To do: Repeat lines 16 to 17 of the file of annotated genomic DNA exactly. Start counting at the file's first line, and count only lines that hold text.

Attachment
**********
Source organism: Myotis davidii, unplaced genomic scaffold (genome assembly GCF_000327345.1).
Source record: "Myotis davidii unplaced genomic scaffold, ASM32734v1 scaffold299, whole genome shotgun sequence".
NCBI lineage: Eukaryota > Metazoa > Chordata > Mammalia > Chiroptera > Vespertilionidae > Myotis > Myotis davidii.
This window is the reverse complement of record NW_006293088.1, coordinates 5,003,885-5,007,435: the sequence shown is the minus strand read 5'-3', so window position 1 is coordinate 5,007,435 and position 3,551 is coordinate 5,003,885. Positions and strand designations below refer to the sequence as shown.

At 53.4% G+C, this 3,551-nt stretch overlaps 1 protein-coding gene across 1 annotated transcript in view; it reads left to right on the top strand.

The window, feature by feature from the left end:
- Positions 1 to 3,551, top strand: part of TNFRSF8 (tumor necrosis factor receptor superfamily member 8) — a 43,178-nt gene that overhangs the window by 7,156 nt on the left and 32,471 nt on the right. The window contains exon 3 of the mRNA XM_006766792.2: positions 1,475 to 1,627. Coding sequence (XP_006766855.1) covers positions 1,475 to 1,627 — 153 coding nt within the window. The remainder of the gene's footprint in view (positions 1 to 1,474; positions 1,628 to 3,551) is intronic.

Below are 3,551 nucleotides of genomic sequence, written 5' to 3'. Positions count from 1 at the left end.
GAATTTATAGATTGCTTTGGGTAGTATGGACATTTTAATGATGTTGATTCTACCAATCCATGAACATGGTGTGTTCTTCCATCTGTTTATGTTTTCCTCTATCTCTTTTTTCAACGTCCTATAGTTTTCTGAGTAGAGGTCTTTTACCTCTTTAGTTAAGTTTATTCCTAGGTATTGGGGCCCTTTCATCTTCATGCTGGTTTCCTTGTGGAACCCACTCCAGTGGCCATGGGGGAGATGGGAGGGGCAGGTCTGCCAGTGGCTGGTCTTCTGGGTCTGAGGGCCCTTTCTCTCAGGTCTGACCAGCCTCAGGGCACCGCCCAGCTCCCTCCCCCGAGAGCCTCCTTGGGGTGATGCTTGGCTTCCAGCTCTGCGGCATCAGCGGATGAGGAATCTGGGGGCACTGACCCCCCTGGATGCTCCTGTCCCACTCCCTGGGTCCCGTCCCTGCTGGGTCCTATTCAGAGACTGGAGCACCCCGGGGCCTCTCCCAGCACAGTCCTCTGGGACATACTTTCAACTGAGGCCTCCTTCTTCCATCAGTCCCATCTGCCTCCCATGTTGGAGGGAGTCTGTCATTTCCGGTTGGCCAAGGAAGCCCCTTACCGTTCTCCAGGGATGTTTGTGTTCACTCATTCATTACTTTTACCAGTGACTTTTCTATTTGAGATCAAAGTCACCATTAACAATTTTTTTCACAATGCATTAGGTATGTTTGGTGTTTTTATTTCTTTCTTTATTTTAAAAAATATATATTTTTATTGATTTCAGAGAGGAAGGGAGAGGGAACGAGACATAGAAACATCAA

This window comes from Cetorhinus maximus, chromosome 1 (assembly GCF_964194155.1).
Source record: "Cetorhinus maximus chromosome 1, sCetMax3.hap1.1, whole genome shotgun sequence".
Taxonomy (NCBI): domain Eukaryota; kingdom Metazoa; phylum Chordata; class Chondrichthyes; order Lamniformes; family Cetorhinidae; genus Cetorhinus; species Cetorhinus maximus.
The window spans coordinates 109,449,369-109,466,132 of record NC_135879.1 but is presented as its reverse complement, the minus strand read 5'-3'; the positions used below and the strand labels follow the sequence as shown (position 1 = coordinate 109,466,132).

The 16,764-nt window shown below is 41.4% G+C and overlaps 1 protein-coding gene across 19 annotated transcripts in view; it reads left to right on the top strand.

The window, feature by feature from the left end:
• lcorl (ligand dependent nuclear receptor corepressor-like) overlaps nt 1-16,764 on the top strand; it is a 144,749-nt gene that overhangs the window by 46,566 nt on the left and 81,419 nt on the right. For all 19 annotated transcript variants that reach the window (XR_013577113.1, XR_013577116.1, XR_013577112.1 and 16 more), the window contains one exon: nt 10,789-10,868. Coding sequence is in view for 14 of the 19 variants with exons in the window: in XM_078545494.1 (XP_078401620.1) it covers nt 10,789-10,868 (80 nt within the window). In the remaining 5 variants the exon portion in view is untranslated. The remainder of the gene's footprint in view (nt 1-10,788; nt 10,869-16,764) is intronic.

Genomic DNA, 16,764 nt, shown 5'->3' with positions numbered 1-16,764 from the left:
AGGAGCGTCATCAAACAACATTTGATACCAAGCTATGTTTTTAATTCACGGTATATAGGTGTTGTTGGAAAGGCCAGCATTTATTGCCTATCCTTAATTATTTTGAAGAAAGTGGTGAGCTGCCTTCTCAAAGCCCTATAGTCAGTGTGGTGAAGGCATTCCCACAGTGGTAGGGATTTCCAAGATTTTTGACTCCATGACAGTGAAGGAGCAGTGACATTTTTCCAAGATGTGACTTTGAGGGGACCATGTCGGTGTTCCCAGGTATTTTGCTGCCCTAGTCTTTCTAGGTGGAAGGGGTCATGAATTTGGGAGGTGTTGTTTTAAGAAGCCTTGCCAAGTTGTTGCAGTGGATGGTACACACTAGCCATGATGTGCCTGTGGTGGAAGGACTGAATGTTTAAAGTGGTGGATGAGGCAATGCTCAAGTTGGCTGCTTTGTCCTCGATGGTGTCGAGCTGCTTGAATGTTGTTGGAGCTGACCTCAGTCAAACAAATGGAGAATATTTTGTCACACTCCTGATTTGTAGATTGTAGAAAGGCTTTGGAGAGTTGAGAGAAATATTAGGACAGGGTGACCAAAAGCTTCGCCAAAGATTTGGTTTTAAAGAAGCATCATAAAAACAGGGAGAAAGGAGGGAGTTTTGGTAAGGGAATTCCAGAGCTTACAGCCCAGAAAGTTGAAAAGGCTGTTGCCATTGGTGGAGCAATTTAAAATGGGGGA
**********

• lcorl (ligand dependent nuclear receptor corepressor-like) overlaps nt 1-16,764 on the top strand; it is a 144,749-nt gene that overhangs the window by 46,566 nt on the left and 81,419 nt on the right. For all 19 annotated transcript variants that reach the window (XR_013577113.1, XR_013577116.1, XR_013577112.1 and 16 more), the window contains one exon: nt 10,789-10,868. Coding sequence is in view for 14 of the 19 variants with exons in the window: in XM_078545494.1 (XP_078401620.1) it covers nt 10,789-10,868 (80 nt within the window). In the remaining 5 variants the exon portion in view is untranslated. The remainder of the gene's footprint in view (nt 1-10,788; nt 10,869-16,764) is intronic.

Genomic DNA, 16,764 nt, shown 5'->3' with positions numbered 1-16,764 from the left: